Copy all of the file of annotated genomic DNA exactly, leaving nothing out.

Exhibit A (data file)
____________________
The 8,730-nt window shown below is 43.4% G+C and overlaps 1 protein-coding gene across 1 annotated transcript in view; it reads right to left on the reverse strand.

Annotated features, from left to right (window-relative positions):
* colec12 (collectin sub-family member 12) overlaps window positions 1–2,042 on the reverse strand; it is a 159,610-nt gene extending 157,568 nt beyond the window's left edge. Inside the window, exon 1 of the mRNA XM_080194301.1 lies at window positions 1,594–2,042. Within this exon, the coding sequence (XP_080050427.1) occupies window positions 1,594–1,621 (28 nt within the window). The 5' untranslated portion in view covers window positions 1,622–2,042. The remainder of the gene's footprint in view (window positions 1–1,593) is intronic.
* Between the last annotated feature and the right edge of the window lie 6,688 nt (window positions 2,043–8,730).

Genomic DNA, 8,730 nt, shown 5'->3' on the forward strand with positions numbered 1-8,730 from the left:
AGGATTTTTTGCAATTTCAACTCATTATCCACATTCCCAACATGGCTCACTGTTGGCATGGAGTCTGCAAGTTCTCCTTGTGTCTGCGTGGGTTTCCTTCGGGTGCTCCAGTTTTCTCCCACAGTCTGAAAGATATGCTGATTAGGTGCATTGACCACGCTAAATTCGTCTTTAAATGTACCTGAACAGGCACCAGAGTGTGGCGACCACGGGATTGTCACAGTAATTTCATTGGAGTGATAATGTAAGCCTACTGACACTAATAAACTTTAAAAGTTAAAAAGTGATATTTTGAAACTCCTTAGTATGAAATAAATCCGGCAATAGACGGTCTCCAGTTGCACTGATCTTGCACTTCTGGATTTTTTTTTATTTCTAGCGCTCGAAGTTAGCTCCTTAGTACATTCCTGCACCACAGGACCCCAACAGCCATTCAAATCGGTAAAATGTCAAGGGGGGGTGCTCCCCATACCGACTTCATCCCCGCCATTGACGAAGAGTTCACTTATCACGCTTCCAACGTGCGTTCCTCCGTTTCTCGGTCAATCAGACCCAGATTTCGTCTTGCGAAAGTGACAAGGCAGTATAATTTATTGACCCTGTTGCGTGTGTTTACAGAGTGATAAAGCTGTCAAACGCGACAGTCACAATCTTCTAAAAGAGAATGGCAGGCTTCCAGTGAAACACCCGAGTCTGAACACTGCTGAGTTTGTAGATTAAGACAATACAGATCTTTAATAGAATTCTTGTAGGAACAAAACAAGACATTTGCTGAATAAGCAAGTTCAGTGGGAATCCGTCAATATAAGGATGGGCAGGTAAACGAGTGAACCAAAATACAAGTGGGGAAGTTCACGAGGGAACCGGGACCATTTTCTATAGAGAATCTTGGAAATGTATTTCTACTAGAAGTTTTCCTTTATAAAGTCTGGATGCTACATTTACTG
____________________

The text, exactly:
The 8,730-nt window shown below is 43.4% G+C and overlaps 1 protein-coding gene across 1 annotated transcript in view; it reads right to left on the reverse strand.

Annotated features, from left to right (window-relative positions):
* colec12 (collectin sub-family member 12) overlaps window positions 1–2,042 on the reverse strand; it is a 159,610-nt gene extending 157,568 nt beyond the window's left edge. Inside the window, exon 1 of the mRNA XM_080194301.1 lies at window positions 1,594–2,042. Within this exon, the coding sequence (XP_080050427.1) occupies window positions 1,594–1,621 (28 nt within the window). The 5' untranslated portion in view covers window positions 1,622–2,042. The remainder of the gene's footprint in view (window positions 1–1,593) is intronic.
* Between the last annotated feature and the right edge of the window lie 6,688 nt (window positions 2,043–8,730).

Genomic DNA, 8,730 nt, shown 5'->3' on the forward strand with positions numbered 1-8,730 from the left:
AGGATTTTTTGCAATTTCAACTCATTATCCACATTCCCAACATGGCTCACTGTTGGCATGGAGTCTGCAAGTTCTCCTTGTGTCTGCGTGGGTTTCCTTCGGGTGCTCCAGTTTTCTCCCACAGTCTGAAAGATATGCTGATTAGGTGCATTGACCACGCTAAATTCGTCTTTAAATGTACCTGAACAGGCACCAGAGTGTGGCGACCACGGGATTGTCACAGTAATTTCATTGGAGTGATAATGTAAGCCTACTGACACTAATAAACTTTAAAAGTTAAAAAGTGATATTTTGAAACTCCTTAGTATGAAATAAATCCGGCAATAGACGGTCTCCAGTTGCACTGATCTTGCACTTCTGGATTTTTTTTTATTTCTAGCGCTCGAAGTTAGCTCCTTAGTACATTCCTGCACCACAGGACCCCAACAGCCATTCAAATCGGTAAAATGTCAAGGGGGGGTGCTCCCCATACCGACTTCATCCCCGCCATTGACGAAGAGTTCACTTATCACGCTTCCAACGTGCGTTCCTCCGTTTCTCGGTCAATCAGACCCAGATTTCGTCTTGCGAAAGTGACAAGGCAGTATAATTTATTGACCCTGTTGCGTGTGTTTACAGAGTGATAAAGCTGTCAAACGCGACAGTCACAATCTTCTAAAAGAGAATGGCAGGCTTCCAGTGAAACACCCGAGTCTGAACACTGCTGAGTTTGTAGATTAAGACAATACAGATCTTTAATAGAATTCTTGTAGGAACAAAACAAGACATTTGCTGAATAAGCAAGTTCAGTGGGAATCCGTCAATATAAGGATGGGCAGGTAAACGAGTGAACCAAAATACAAGTGGGGAAGTTCACGAGGGAACCGGGACCATTTTCTATAGAGAATCTTGGAAATGTATTTCTACTAGAAGTTTTCCTTTATAAAGTCTGGATGCTACATTTACTG